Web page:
"There are no rules in filmmaking. Only sins. And the cardinal sin is dullness."
~ Frank Capra
A curation of articles, podcasts, videos, and courses to help with your directing adventure.
What Kind of Director Are You?
Film Director • Creative Director • (1st or 2nd) Assistant Director
A collection of FREE forms, templates, and questionnaires:
Ironically, Werner Herzog claims that storyboards are for cowards. Haha. Well, there are a lot of successful directors that use them, so you're free to decide for yourself. If you're in need of a quick storyboard thumbnail to sketch out your vision for your film, then please enjoy this template.
When you need to design more detailed storyboards this template is extremely helpful.
The team over at Film Sourcing offers a ton of free templates for film production. In addition to storyboards, create a shot list document to keep track of your shooting day.
If you're fulfilling the role of an assistant director or production assistant, you'll need a call sheet template to organize your day for the cast and crew.
A collection of books on the art and craft of directing movies. (*These are affiliate links)
Film Directing Shot by Shot: Visualizing from Concept to Screen (Michael Wiese Productions)
If you need a good all around book on the technical understandings of what a film director should know, then be sure to pick up these simple books from Steven D. Katz.
Film Directing: Cinematic Motion, Second Edition
You can't have one book without the other. Again, Steven D. Katz does a good job of illustrating the basic technical concepts that every film director should know.
Directing Actors: Creating Memorable Performances for Film & Television
I really enjoyed this book and a lot of the tips and techniques taught by Judith Weston really worked! I think it's a definite must-read for any director working with actors.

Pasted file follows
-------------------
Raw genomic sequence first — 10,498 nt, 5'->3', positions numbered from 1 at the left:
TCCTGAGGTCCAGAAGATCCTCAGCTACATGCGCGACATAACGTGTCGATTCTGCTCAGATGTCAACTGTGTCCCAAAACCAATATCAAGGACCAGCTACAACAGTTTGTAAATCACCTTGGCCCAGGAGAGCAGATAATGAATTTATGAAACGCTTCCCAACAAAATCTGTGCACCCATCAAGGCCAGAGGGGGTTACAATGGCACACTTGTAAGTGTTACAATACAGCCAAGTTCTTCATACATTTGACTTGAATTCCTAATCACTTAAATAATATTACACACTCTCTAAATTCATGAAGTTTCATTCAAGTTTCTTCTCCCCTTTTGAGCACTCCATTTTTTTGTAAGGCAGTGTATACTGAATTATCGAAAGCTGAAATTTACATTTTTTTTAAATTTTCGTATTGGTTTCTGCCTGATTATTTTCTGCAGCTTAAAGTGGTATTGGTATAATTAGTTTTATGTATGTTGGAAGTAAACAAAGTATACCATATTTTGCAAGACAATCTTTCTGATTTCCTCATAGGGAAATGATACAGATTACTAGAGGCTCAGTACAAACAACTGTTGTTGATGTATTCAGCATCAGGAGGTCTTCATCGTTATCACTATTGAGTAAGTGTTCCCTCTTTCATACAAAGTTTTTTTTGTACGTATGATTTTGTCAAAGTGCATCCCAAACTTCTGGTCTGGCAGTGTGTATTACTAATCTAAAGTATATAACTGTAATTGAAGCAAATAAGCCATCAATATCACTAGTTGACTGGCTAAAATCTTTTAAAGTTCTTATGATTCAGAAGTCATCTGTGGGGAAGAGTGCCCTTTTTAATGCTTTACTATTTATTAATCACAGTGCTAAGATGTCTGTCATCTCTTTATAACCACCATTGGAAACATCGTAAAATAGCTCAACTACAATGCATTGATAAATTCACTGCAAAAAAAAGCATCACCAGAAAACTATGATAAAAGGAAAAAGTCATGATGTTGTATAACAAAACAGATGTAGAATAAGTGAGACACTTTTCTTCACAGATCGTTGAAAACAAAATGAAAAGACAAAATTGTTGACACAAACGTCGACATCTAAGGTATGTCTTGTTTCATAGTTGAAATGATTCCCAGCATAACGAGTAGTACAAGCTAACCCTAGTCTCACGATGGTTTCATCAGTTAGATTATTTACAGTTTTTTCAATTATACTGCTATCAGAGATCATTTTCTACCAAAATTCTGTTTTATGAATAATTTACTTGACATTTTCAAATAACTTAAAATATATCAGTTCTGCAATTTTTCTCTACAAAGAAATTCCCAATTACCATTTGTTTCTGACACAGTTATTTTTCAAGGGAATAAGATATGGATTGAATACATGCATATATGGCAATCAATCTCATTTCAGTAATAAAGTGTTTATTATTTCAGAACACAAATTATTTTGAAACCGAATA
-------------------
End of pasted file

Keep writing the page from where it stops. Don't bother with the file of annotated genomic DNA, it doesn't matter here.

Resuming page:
Rebel without a Crew: Or How a 23-Year-Old Filmmaker With $7,000 Became a Hollywood Player
Another book that may be a bit outdated, but Robert Rodriguez's story is simply inspiring. This is no excuse filmmaking. Imagine what you can do with today's tools?
Directing: Film Techniques and Aesthetics
This comprehensive manual has inspired tens of thousands of readers worldwide to realize their artistic vision and produce well-constructed films. Filled with practical advice on every stage of production, this is the book you will return to throughout your career.
The Filmmaker's Handbook: A Comprehensive Guide for the Digital Age: 2013 Edition
Widely acknowledged as the “bible” of video and film production, and used in courses around the world,The Filmmaker’s Handbook is now updated with the latest advances in HD and new digital formats.
There's no shame pulling this book out when you're on set 🙂
Why does a director choose a particular script? What must they do in order to keep actors fresh and truthful through take after take of a single scene? How do you stage a shootout—involving more than one hundred extras and three colliding taxis—in the heart of New York’s diamond district? What does it take to keep the studio honchos happy? From the first rehearsal to the final screening, Making Movies is a master’s take, delivered with clarity, candor, and a wealth of anecdote.
In the Blink of an Eye: A Perspective on Film Editing
It's been said that a movie is written three times, during the screenplay, during shooting, and lastly in the editing phase. Every director should have a good mastery of the editing process. Walter Murch's book is a must-read.
A collection of software and tools to help you, as a movie director.
Storyboard is a noun. Previsualize is a verb. In days past, filmmakers had to work from a series of rough storyboarding sketches that only let them guess at the challenges they’d face on set. Now, you can plan your exact shots and scenes with an optically accurate camera with FrameForge Previz Studio 3.
Storyboard Pro gives you everything you need to storyboard your episodic, advertising, film, and other creative projects. Evolve your story using the same storyboarding program that thousands of studios and individuals use worldwide.
Storyboard Fountain makes it easy to visualize a screenplay as fast you can draw stick figures. Quickly visualize to test if a scene works. Create and show animatics to others. Make your movie without the cost of making a movie.